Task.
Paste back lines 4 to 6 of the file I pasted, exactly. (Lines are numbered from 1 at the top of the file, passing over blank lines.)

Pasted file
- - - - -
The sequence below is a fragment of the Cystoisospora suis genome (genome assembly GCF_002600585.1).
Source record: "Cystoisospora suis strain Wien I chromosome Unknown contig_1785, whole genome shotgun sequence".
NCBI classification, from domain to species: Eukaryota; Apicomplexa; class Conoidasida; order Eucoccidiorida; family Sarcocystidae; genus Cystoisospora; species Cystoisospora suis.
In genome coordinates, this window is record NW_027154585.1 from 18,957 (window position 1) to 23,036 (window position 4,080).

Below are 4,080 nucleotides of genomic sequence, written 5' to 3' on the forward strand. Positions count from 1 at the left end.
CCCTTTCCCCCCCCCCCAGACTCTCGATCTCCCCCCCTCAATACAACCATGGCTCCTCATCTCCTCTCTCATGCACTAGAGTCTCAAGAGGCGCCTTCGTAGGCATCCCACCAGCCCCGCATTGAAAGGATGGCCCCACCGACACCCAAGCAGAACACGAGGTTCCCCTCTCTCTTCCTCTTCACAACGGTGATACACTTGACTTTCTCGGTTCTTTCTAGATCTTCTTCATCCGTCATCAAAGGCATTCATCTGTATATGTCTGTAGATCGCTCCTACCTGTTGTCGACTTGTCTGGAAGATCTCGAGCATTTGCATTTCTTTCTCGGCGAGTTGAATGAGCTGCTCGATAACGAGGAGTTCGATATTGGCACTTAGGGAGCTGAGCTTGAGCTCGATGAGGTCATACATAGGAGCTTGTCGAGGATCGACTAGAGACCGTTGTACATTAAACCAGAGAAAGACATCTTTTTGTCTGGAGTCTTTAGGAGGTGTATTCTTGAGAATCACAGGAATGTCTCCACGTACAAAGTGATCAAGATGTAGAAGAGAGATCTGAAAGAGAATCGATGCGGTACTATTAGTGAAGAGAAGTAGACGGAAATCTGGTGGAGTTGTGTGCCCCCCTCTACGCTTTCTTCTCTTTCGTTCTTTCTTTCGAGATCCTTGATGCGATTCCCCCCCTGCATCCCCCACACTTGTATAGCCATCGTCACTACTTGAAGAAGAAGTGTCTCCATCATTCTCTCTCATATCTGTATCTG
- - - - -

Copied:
In genome coordinates, this window is record NW_027154585.1 from 18,957 (window position 1) to 23,036 (window position 4,080).

Below are 4,080 nucleotides of genomic sequence, written 5' to 3' on the forward strand. Positions count from 1 at the left end.
CCCTTTCCCCCCCCCCCAGACTCTCGATCTCCCCCCCTCAATACAACCATGGCTCCTCATCTCCTCTCTCATGCACTAGAGTCTCAAGAGGCGCCTTCGTAGGCATCCCACCAGCCCCGCATTGAAAGGATGGCCCCACCGACACCCAAGCAGAACACGAGGTTCCCCTCTCTCTTCCTCTTCACAACGGTGATACACTTGACTTTCTCGGTTCTTTCTAGATCTTCTTCATCCGTCATCAAAGGCATTCATCTGTATATGTCTGTAGATCGCTCCTACCTGTTGTCGACTTGTCTGGAAGATCTCGAGCATTTGCATTTCTTTCTCGGCGAGTTGAATGAGCTGCTCGATAACGAGGAGTTCGATATTGGCACTTAGGGAGCTGAGCTTGAGCTCGATGAGGTCATACATAGGAGCTTGTCGAGGATCGACTAGAGACCGTTGTACATTAAACCAGAGAAAGACATCTTTTTGTCTGGAGTCTTTAGGAGGTGTATTCTTGAGAATCACAGGAATGTCTCCACGTACAAAGTGATCAAGATGTAGAAGAGAGATCTGAAAGAGAATCGATGCGGTACTATTAGTGAAGAGAAGTAGACGGAAATCTGGTGGAGTTGTGTGCCCCCCTCTACGCTTTCTTCTCTTTCGTTCTTTCTTTCGAGATCCTTGATGCGATTCCCCCCCTGCATCCCCCACACTTGTATAGCCATCGTCACTACTTGAAGAAGAAGTGTCTCCATCATTCTCTCTCATATCTGTATCTG